Lomitapide is an oral microsomal transport protein inhibitor responsible for trafficking triglycerides and phospholipids into chylomicron and very low-density lipoprotein (VLDL) particles during their assembly in the intestine and liver, respectively. HoFH trials have demonstrated dramatic reductions in LDL-C of approximately 50% with lomitapide when added to standard therapy,12 although adverse gastrointestinal effects and hepatotoxicity may be limiting. The manufacturer of this medication is required by the Food and Drug Administration (FDA) to submit a Risk Evaluation and Mitigation Strategy to educate prescribers on the significant risks and need for close monitoring, and to restrict access to patients with a clear diagnosis of HoFH. Mipomersen is an antisense oligonucleotide (ASO) targeted against Apo(b) messenger RNA (mRNA) that leads to reduced translation of Apo(b), LDL, and VLDL particles. Although this medication is FDA approved in patients with HoFH, it is no longer available in the United States.

Novel Therapeutic Approaches to LDL-C Reduction in HoFH

Inhibition of PCSK9

The advent of monoclonal antibodies (mAbs) targeted against PCSK9 has ushered in a new era in lipid lowering among patients with hypercholesterolemia. Nevertheless, as with statins, the efficacy of these medications is contingent on a functional LDLR. Accordingly, trials assessing mAbs against PCSK9 inhibitors have demonstrated modest reduction in LDL-C in patients with HoFH on background lipid-lowering therapy, with evolocumab lowering LDL-C by approximately 20-30% and alirocumab lowering LDL-C by 36%.13,14 Notably, only evolocumab carries an FDA indication for LDL-C lowering in HoFH. Inclisiran is a small interfering RNA (siRNA) molecule specific for a unique sequence in the PCSK9 mRNA that prevents translation. Clinical trials with inclisiran demonstrated significant LDL-C lowering in multiple populations through the ORION trials. Patients with HoFH in the small (n = 4) ORION-2 (Sustained LDL Reduction With Inclisiran in Homozygous FH) pilot study experienced changes in LDL-C ranging from +3% to -37% over 180 days.3,15 The ongoing ORION-5 (A Study of Inclisiran in Participants With Homozygous Familial Hypercholesterolemia) will examine the LDL-C–lowering efficacy of inclisiran among 56 patients with HoFH on a background of maximally tolerated lipid-lowering therapy.

Inhibition of Angiopoietin-like 3

Angiopoietin-like 3 (ANGPTL3) is a protein that inhibits lipoprotein and endothelial lipase. Given data showing significant reductions in LDL-C and triglycerides among patients with ANGPTL3 deficiency,16 several medications have been developed to target this protein. Importantly, reductions in lipid levels via inhibition of ANGPTL3 are independent of the LDLR, providing hope to patients with HoFH who cannot achieve adequate LDL-C lowering with standard therapy. Evinacumab is a mAb that inhibits ANGLPTL3 and represents the newest agent for lipid lowering in HoFH, gaining FDA approval in February 2021. Compared with placebo, monthly evinacumab resulted in a 47% LDL-C reduction from baseline, which is especially impressive given background therapy that consisted of a high-intensity statin (77%), ezetimibe (75%), mAb against PCSK9 (77%), lomitapide (25%), and lipid apheresis (34%).17 Additionally, a subgroup analysis of patients with HoFH who had <2% LDLR function achieved LDL-C reductions of 72% compared with placebo. Notably, evinacumab costs approximately $450,000 per year.3 ASO and siRNA molecules targeting ANGLPTL3 mRNA translation are also in development, although they have not been studied in HoFH.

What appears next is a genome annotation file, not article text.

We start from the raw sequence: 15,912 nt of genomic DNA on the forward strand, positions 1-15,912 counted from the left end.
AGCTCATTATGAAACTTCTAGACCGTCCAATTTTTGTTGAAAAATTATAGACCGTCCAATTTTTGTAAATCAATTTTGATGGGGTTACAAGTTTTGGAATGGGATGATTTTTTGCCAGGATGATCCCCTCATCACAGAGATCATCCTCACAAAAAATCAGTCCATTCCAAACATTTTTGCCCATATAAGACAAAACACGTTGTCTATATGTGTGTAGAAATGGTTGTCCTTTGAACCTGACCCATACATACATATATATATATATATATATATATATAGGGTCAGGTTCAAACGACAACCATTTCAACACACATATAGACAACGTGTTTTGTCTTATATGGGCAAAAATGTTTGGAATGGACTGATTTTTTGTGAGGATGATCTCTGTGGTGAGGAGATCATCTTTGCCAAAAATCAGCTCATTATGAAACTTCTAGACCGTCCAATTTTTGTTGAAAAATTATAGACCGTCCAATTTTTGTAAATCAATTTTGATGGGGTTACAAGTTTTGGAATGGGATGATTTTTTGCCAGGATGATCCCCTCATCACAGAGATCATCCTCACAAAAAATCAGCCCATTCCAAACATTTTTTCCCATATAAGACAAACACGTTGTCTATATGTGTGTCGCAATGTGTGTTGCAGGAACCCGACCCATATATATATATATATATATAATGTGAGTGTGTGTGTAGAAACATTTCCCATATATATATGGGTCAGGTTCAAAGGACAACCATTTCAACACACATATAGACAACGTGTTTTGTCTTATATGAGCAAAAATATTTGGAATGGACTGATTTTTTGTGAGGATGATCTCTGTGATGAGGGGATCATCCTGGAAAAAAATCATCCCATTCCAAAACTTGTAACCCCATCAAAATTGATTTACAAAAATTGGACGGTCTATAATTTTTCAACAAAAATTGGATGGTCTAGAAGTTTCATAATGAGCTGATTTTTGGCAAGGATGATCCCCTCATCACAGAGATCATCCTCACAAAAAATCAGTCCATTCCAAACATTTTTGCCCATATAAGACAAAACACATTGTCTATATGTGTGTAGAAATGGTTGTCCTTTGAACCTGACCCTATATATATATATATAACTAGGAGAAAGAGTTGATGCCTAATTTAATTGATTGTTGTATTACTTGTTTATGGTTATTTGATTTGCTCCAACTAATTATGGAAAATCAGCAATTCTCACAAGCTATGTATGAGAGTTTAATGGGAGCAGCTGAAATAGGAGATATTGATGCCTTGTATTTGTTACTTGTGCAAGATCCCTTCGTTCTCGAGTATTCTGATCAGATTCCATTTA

Gene Therapy: A Possible Cure?

Clustered regularly interspaced short palindromic repeat (CRISPR) technology has also gained traction as a tool for genome editing in patients with monogenic diseases. Scientists from the University of Pennsylvania introduced loss-of-function mutations in ANGPTL3 mouse models using CRISPR technology.18 Another study from China used CRISPR technology to repair LDLR point mutations in a mouse model.19 Additional proof-of-concept work using CRISPR gene editing of PCSK9 targeted in the liver of cynomolgus monkeys resulted in reductions of LDL-C by approximately 60%.20


Patients with HoFH are at high risk of early, aggressive ASCVD and premature death due to extreme elevations in LDL-C present at birth. Survival is contingent on early identification and treatment with combination lipid-lowering therapies. Although defects in the LDLR have previously limited therapeutic options for patients with HoFH, several new and emerging LDLR-independent medications have made low LDL-C possible, potentially circumventing the need for invasive treatments, including lipoprotein apheresis and liver transplant. New and emerging therapies, including evinacumab, now provide hope that these extremely high-risk patients can live longer, healthier lives.

Educational grant support provided by: Regeneron
To visit the course page for the Familial Hypercholesterolemia: Improving Detection to Accelerate Treatment project, click here!


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Clinical Topics: Arrhythmias and Clinical EP, Cardiovascular Care Team, Diabetes and Cardiometabolic Disease, Dyslipidemia, Prevention, Valvular Heart Disease, Genetic Arrhythmic Conditions, Advanced Lipid Testing, Homozygous Familial Hypercholesterolemia, Hypertriglyceridemia, Lipid Metabolism, Nonstatins, Novel Agents, Primary Hyperlipidemia, Statins, Hypertension

Keywords: Hyperlipoproteinemia Type III, Hypercholesterolemia, International Classification of Diseases, Antibodies, Monoclonal, RNA, Small Interfering, Cholesterol, LDL, PCSK9 protein, human, Proprotein Convertase 9, Hydroxymethylglutaryl-CoA Reductase Inhibitors, Niacin, Cardiovascular Diseases, Maximum Tolerated Dose, American Heart Association, Arcus Senilis, Gain of Function Mutation, Genetic Counseling, Risk Evaluation and Mitigation, United States Food and Drug Administration, Ezetimibe, Blood Component Removal, Triglycerides, Risk Factors, Oligonucleotides, Antisense, Myocardial Infarction, Intestinal Absorption, Aortic Valve Disease, Inheritance Patterns, Genomics, Apolipoproteins, Atherosclerosis, Genetic Testing, Chemical and Drug Induced Liver Injury, Lipoprotein(a), RNA, Messenger, Phospholipids, Chylomicrons, Hypertension, Subtilisins, Life Style, Bile Acids and Salts, Xanthomatosis, Fibric Acids, Fibric Acids, Informed Consent, Obesity, Stroke, Apolipoproteins B